In utero exposures and endometriosis the Endometriosis Natural History Disease Outcome ENDO Study

Capsule:
In utero exposures were not associated with a visualized endometriosis diagnosis in either an operative or population cohort of women in contrast to earlier evidence.

Authors:
Erin Foran Wolff, M.D., Liping Sun, M.S., M.D., Mary L. Hediger, Ph.D., Rajeshwari Sundaram, Ph.D., C. Matthew Peterson, M.D., Zhen Chen, Ph.D., Germaine M. Buck Louis, Ph.D.

Volume 99, Issue 3, Pages 790-795, 1 March 2013

Abstract:

Objective:
To assess in utero exposures and the odds of an endometriosis diagnosis.

Design:
Matched cohort design.

Setting:
Fourteen participating clinical centers in geographically defined areas in Utah and California.

Study cohorts:
The operative cohort comprised 473 women undergoing laparoscopy/ laparotomy, and was matched on age and residence to a population cohort comprising 127 women undergoing pelvic magnetic resonance imaging (MRI), 2007-2009.

Interventions:
None.

Main outcome measures:
Women completed standardized interviews prior to surgery or MRI regarding in utero exposures: mothers’ lifestyle during the index pregnancy, and the index woman’s gestation and birth size. Endometriosis was defined as visually confirmed disease in the operative cohort, and MRI visualized disease in the population cohort. The odds of an endometriosis diagnosis and corresponding 95% confidence intervals (AOR; 95% CI) were estimated for each exposure by cohort using logistic regression and adjusting for current smoking, age at menarche, body mass index, and study site.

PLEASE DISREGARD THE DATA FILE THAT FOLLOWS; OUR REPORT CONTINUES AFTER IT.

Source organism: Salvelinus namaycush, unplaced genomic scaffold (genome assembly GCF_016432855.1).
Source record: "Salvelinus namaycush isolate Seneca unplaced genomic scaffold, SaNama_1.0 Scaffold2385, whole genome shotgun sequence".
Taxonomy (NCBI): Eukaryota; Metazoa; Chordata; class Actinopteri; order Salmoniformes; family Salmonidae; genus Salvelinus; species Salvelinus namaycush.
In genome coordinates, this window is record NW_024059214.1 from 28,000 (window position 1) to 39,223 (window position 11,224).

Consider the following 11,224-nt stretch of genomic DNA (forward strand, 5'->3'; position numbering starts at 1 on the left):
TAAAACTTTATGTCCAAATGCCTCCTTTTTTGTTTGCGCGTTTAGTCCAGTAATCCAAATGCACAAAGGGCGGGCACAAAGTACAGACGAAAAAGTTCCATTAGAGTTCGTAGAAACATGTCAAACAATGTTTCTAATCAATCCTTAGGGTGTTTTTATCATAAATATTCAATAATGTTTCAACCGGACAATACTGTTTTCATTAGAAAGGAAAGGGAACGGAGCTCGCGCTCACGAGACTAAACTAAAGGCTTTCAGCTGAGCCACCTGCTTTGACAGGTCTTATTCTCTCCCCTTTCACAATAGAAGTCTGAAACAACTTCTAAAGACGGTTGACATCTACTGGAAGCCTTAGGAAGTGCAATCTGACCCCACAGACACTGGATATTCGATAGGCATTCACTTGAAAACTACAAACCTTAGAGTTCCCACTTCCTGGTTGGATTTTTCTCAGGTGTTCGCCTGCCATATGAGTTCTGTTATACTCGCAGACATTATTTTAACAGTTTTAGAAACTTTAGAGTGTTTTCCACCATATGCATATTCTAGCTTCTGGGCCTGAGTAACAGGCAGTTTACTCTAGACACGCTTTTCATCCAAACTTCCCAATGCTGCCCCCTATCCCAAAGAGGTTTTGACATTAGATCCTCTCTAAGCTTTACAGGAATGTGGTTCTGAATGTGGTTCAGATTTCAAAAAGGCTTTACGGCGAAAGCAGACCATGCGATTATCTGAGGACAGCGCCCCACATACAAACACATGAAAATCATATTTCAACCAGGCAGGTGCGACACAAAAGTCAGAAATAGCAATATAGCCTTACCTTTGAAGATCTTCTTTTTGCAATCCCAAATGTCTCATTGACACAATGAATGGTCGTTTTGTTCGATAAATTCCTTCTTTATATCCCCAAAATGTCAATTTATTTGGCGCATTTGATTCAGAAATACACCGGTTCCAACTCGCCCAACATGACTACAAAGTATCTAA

Results:
Endometriosis was diagnosed in 41% and 11% of women in the operative and population cohorts, respectively. In the primary analysis, AORs were elevated for maternal vitamin usage (1.27; 95% CI =0.85-1.91), maternal cigarette smoking (1.16; 95% CI=0.61-2.24), and low birth weight (1.1; 95% CI=0.92-1.32). Reduced odds were observed for maternal usage of caffeine (0.99; 95% CI=0.64- 1.54), alcohol (0.82; 95% CI=0.35-1.94), paternal cigarette smoking (0.72; 95% CI=0.43-1.19) and preterm delivery (0.98; 95% CI=0.47-2.03). Sensitivity analyses mostly upheld the primary results except for a decreased AOR for preterm birth (0.41; 95% CI=0.18-0.94) when restricting to visualized and histologically-confirmed endometriosis in the operative cohort.

Conclusions:
In utero exposures were not significantly associated with the odds of an endometriosis diagnosis in either cohort.

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